Contaminated Devices threaten Heart Surgery Patients

The Centers for sorin-3tDisease Control has acknowledged that contaminated heater-cooler devices used for open chest surgeries threaten heart surgery patients. The CDC is warning healthcare providers and patients about the potential risk of infection from  devices used for open heart surgery. The agency recommends hospitals take action, and it advises patients who suspect infection to seek care.

Infection Symptoms: Sweats, Aches, Weight Loss, Fatigue, Fever
CDC announced on Oct. 13, 2016 that people who had open heart surgery should see a doctor if they experience infection symptoms such as night sweats, muscle aches, weight loss, fatigue, fever.

Stöckert 3T heater-cooler devices
The CDC advice follows reports that some LivaNova PLC (formerly Sorin Group Deutschland GmbH) Stöckert 3T heater-cooler devices, which are used during open heart surgeries, might have been contaminated during their manufacture. That contamination could put patients at risk for life-threatening infections.

250,000 Heart Bypasses Yearly
More than 250,000 heart bypass procedures using heater-cooler devices are performed in the U.S. yearly, some 60 percent of total bypasses in the country. Heater-cooler units are used during surgery to help keep a patient’s circulating blood and organs at a specific temperature. CDC estimates that in affected hospitals, the risk of a patient getting an infection from the bacteria was between 1/100 and 1/1,000. CDC admits these infections can be severe and that some patients have died, but says it is unclear whether the infection caused death.

Valve and Prosthetics Patients at Higher Risk
The CDC has also cautioned that patients with implanted valves or prosthetics are at higher risk of these potentially deadly infections.

October 2016 CDC Health Alert Network Advisory
“It’s important for clinicians and their patients to be aware of this risk so that patients can be evaluated and treated quickly,” said Michael Bell, M.D., deputy director of CDC’s Division of Healthcare Quality Promotion. “Hospitals should check to see which type of heater-coolers are in use, ensure that they’re maintained according to the latest manufacturer instructions, and alert affected patients and the clinicians who care for them.”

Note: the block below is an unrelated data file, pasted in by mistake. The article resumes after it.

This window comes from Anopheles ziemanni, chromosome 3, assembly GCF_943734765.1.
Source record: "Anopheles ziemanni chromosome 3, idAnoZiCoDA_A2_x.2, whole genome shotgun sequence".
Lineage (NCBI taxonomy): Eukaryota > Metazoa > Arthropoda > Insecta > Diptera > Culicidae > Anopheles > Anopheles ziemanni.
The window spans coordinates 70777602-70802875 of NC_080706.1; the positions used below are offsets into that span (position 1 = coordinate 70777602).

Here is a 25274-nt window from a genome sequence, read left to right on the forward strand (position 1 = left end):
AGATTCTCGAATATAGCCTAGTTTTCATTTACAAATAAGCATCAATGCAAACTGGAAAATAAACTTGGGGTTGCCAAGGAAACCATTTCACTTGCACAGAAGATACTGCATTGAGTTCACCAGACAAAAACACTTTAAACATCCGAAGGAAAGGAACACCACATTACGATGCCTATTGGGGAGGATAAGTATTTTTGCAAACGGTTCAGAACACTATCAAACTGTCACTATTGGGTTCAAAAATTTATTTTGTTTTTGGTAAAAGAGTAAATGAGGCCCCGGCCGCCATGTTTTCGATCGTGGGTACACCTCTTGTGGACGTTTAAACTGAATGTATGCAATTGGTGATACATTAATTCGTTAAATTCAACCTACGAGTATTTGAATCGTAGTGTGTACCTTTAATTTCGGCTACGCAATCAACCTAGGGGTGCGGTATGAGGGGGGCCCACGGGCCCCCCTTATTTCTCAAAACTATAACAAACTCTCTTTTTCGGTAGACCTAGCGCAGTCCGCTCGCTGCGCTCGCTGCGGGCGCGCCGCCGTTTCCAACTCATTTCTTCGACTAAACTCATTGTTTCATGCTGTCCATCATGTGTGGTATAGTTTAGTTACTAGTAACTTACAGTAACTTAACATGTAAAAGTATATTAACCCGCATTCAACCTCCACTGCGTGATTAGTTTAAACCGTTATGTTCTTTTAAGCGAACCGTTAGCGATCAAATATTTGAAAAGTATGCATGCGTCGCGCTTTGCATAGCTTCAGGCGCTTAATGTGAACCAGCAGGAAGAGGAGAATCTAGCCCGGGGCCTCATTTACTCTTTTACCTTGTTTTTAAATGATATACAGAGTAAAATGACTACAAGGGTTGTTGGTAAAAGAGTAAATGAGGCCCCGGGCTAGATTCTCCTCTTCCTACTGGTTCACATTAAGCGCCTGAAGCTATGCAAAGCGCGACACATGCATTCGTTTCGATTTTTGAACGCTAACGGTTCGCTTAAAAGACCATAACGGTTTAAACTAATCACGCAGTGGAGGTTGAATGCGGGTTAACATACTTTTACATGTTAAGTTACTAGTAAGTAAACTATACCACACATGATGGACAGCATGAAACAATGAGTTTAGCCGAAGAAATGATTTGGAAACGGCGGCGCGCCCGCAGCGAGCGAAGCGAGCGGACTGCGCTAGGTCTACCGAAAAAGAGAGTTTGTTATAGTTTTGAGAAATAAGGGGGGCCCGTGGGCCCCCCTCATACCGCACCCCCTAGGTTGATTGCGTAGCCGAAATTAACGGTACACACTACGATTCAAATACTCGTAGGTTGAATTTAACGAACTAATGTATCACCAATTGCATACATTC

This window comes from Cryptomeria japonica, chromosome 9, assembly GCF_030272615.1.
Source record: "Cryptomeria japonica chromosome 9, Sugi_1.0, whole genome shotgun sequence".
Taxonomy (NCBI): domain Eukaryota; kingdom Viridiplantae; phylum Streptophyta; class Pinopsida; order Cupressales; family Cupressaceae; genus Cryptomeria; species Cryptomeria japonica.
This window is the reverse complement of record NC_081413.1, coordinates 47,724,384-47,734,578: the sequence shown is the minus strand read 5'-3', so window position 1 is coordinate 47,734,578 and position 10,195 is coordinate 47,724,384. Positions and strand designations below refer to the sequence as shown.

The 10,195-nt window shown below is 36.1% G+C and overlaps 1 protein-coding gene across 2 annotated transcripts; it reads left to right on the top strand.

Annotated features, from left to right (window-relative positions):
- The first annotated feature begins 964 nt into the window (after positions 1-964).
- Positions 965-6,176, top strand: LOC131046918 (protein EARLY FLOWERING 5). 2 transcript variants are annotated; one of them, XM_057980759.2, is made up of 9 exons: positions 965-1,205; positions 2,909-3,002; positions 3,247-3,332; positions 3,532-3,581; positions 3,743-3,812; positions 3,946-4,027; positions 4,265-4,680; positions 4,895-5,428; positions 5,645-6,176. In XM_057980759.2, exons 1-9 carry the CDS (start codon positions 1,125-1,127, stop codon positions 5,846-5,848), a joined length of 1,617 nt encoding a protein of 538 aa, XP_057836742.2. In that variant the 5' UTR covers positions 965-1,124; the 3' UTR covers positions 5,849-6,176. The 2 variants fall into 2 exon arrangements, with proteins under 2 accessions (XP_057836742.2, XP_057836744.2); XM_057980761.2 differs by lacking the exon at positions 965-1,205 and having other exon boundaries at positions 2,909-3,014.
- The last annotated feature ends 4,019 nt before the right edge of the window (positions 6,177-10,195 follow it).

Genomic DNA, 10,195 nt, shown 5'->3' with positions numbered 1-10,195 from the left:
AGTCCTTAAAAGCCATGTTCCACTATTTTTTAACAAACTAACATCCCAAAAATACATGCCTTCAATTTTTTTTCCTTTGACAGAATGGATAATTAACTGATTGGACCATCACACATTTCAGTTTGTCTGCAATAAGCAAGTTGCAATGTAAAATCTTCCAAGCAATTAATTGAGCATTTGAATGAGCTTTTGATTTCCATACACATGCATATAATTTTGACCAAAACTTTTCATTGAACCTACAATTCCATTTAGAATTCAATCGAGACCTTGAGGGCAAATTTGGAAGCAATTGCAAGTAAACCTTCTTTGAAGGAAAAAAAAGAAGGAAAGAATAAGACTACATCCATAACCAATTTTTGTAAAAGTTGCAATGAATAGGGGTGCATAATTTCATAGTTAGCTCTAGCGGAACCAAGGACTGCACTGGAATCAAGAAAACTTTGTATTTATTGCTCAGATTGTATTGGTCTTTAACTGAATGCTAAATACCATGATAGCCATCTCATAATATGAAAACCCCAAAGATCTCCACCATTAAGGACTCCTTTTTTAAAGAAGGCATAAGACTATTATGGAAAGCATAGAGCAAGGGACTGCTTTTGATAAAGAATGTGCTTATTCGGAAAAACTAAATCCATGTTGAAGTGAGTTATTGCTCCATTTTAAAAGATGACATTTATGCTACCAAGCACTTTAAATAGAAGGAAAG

CDC and the FDA initially published information and alerts about Stockert 3T heater-cooler device problems in 2015. Then in October 2016, CDC’s Morbidity and Mortality Weekly Report covered recent laboratory tests by CDC and National Jewish Health which show bacteria from 3T heater-cooler devices match bacteria found in patients in several states.

German Manufacturing Problems Revealed
Results of the latest tests add to previous evidence from Europe that suggests bacteria which contaminated these devices came from the device’s manufacturing process in Germany.

Mycobacterium chimaera Bacteria
The bacteria, Mycobacterium chimaera, is a species of nontuberculous mycobacterium (NTM) often found in soil and water. M. chimaera rarely makes healthy people sick in normal circumstances, but patients who have been exposed to it through open-heart surgery can develop general and nonspecific symptoms which can often take months to manifest. Diagnosis of these infections can consequently be missed or delayed for months or years, which adds to treatment difficulties. No test yet exists to determine whether a person has been exposed to the bacteria. Laboratory culture is needed to diagnose infections. The slow growth of the bacteria means it can take months for infection to be ruled out.

Contaminated Devices threaten Heart Surgery Patients

CDC says it will continue to work with the FDA and the clinical community to further evaluate and reduce the risk associated with these devices. The agency recommends that open-heart surgery survivors concerned with any symptoms  contact their healthcare providers.

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